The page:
Inspired by the success of our popular syndicated series Poem-a-Day, we're pleased to present Teach This Poem, winner of the 2018 Innovations in Reading Prize given by the National Book Foundation. 

Produced for K-12 educators, Teach This Poem features one poem a week, accompanied by interdisciplinary primary sources and activities designed to help teachers quickly and easily bring poetry into the classroom. The series is produced with the guidance of our Educator in Residence, Dr. Madeleine Fuchs Holzer, and is available for free via email.

Watch a video about Teach This Poem and teaching with primary sources with Dr. Holzer and our Education Ambassador Richard Blanco

Read a short essay that more fully describes the framework upon which Teach This Poem is based.

See our suggestions to help you adapt Teach This Poem for remote or blended learning

Read more about Teach This Poem's impact. 

Latest Teach This Poem Lesson Plan

Teach This Poem, though developed with a classroom in mind, can be easily adapted for remote learning, hybrid learning models, or in-person classes. Please see our suggestions for how to adapt this lesson for remote or blended learning. We have also noted suggestions when applicable and will continue to add to these suggestions online.

Featured Poem

Related Resource

Watch Busy Philipps read "Thanks" here.

Watch Busy Philipps read "Thanks" here. Please note that the reading of the poem starts at 59:32.

Classroom Activities

  1. Warm-up (quick write): Who or what are you thankful for? 

  2. Before Reading the Poem: Join with a partner, and together write a definition for the term gratitude. Then, join with another group and share your definitions. As a group, create one new definition. Share with the class. What do you notice about your classmates’ definitions?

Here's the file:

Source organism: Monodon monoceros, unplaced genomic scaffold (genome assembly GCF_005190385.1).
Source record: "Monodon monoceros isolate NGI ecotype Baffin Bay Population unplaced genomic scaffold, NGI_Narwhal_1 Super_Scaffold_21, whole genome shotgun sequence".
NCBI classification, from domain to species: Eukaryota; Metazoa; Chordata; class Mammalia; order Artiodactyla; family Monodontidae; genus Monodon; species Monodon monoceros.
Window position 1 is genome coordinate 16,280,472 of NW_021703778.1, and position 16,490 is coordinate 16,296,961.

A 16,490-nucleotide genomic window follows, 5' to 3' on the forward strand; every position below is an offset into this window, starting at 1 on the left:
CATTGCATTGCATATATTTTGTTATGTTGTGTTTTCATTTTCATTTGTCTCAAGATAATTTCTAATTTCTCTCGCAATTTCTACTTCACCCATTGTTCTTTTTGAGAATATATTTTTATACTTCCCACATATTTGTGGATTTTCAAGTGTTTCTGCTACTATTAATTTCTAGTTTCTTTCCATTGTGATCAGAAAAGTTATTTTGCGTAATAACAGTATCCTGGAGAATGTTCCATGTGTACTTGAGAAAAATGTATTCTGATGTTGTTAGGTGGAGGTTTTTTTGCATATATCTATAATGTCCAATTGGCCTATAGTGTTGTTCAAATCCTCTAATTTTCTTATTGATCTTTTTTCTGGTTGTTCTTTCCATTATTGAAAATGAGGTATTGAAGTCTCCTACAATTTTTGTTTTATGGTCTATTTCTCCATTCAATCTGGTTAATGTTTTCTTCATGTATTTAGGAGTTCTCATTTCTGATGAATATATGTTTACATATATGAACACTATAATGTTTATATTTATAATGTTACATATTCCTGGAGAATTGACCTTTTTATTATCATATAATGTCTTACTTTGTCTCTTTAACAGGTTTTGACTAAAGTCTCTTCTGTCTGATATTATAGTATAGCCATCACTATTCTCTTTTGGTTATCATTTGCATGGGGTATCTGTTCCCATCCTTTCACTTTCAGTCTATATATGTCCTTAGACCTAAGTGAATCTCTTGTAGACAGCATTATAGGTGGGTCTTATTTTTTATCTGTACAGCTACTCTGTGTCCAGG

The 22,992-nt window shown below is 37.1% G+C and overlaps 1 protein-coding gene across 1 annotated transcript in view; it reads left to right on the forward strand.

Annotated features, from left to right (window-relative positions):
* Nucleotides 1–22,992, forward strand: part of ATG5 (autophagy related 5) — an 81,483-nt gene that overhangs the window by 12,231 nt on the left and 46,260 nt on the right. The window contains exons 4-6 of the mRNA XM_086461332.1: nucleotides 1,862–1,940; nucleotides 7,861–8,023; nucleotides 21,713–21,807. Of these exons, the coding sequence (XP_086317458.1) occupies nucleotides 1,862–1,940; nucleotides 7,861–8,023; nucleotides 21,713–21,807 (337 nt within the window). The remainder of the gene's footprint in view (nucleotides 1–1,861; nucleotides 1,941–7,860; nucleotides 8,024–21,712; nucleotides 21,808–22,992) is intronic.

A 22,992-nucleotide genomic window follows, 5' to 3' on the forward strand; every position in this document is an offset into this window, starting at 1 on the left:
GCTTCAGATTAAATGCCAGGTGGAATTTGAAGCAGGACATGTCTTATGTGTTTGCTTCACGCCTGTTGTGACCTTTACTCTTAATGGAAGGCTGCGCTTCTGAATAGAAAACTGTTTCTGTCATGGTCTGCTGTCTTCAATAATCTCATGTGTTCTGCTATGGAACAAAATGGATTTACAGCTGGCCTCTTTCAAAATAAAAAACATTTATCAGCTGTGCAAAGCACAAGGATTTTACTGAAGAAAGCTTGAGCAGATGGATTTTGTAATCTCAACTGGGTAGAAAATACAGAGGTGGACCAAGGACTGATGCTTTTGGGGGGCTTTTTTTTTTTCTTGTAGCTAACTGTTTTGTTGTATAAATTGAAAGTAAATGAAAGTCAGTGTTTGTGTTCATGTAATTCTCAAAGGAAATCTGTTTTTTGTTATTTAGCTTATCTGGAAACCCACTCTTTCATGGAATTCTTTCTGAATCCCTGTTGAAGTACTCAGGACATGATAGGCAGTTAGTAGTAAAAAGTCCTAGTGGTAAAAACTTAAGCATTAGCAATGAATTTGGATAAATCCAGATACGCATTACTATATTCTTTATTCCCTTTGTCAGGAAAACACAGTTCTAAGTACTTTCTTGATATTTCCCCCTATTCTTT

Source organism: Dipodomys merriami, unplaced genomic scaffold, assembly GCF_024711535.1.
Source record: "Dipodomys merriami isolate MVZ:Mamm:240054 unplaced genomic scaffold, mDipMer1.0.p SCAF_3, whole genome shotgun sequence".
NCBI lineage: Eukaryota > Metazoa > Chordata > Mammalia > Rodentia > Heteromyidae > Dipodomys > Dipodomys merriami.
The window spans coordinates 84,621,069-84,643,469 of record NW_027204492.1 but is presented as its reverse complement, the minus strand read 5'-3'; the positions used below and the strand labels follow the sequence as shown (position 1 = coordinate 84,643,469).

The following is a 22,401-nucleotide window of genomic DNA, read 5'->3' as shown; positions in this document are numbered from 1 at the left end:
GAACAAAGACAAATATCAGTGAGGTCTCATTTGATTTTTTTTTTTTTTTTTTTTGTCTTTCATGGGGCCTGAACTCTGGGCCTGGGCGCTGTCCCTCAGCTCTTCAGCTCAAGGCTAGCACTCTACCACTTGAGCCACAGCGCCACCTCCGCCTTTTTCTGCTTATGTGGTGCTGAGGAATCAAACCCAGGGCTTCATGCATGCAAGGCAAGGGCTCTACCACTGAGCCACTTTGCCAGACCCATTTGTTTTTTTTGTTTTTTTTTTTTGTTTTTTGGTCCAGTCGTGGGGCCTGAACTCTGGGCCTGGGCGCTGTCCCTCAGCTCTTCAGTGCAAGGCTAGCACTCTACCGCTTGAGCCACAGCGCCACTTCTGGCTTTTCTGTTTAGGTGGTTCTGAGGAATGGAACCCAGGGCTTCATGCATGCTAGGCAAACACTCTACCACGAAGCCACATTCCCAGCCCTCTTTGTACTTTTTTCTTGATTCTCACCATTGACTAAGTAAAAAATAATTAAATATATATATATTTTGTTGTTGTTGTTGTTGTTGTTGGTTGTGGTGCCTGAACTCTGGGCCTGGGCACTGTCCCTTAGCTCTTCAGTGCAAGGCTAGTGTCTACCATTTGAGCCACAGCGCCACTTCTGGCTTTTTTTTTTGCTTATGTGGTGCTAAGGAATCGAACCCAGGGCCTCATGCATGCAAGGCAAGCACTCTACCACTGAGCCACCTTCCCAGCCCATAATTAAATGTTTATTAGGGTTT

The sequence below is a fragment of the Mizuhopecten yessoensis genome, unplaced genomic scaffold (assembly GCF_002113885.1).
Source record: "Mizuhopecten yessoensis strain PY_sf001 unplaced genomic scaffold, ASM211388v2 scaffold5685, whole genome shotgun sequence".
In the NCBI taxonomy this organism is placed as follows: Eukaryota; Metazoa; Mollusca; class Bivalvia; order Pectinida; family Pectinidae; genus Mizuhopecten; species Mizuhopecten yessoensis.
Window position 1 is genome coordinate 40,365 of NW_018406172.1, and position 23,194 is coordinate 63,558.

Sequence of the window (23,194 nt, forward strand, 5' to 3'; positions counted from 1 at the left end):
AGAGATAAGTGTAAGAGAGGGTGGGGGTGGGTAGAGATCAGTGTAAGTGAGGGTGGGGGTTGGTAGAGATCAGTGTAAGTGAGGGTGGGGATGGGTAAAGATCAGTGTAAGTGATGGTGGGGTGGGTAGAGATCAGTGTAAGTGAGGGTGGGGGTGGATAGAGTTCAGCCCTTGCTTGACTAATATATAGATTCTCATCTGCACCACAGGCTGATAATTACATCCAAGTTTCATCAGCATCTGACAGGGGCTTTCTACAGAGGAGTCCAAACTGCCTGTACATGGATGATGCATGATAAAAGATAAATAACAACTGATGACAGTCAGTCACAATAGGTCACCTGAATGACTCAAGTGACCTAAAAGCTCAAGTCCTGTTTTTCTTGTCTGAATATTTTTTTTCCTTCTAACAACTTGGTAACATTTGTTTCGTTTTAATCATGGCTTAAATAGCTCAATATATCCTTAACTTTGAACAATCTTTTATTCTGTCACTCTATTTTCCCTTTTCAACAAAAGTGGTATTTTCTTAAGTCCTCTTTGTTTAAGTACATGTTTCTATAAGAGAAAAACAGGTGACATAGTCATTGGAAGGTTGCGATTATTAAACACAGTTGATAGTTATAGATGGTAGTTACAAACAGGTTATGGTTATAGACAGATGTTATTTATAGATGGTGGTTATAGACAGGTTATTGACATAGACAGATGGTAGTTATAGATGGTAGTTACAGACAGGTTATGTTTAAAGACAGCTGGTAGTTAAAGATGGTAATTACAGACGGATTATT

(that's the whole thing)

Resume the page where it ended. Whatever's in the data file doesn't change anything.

3. Reading the Poem: Read the poem “Thanks” by W. S. Merwin silently. What do you notice about the poem? Annotate for any words or phrases that stand out to you or any questions you might have. 

  4. Listening to the Poem (enlist two volunteers to read the poem aloud): Listen as the poem is read aloud twice, and write down any additional words and phrases that stand out to you. You may also opt to watch and listen to the actress Busy Phillips read the poem here. (Teachers, note that the reading of the poem starts at 59:32.) Call back the lines that you like by saying these lines aloud with your classmates.  

  5. Small-group Discussion: Share what you noticed in the poem with a small group of students. How might you describe the speaker in the poem? Why? 

  6. Whole-class Discussion: What does the poem say about gratitude? Re-read the last two lines of the poem out loud: “we are saying thank you and waving / dark though it is.” How might the poem be different without these lines? Is there anything Merwin lists in the poem that you would have trouble or be unable to be thankful for?

  7. Extension for Grades 7-8: A praise poem is essentially a poem of tribute, of gratitude, of honoring something or someone. Read more praise poems. Then, write your own praise poem. 

  8. Extension for Grades 9-12: Learn more about Merwin here and read more poems by Merwin here. Choose three of Merwin’s poems and create a presentation that explores thematic connections in these poems. 

More Context for Teachers

In her brief essay “Remembering W. S. Merwin,” written the day after his death, Jane Hirshfield writes, “William is sometimes described as a poet of the numinous and absence. But he was a poet of this world, which he loved, cultivated, and restored.” Read more.

Previous Lessons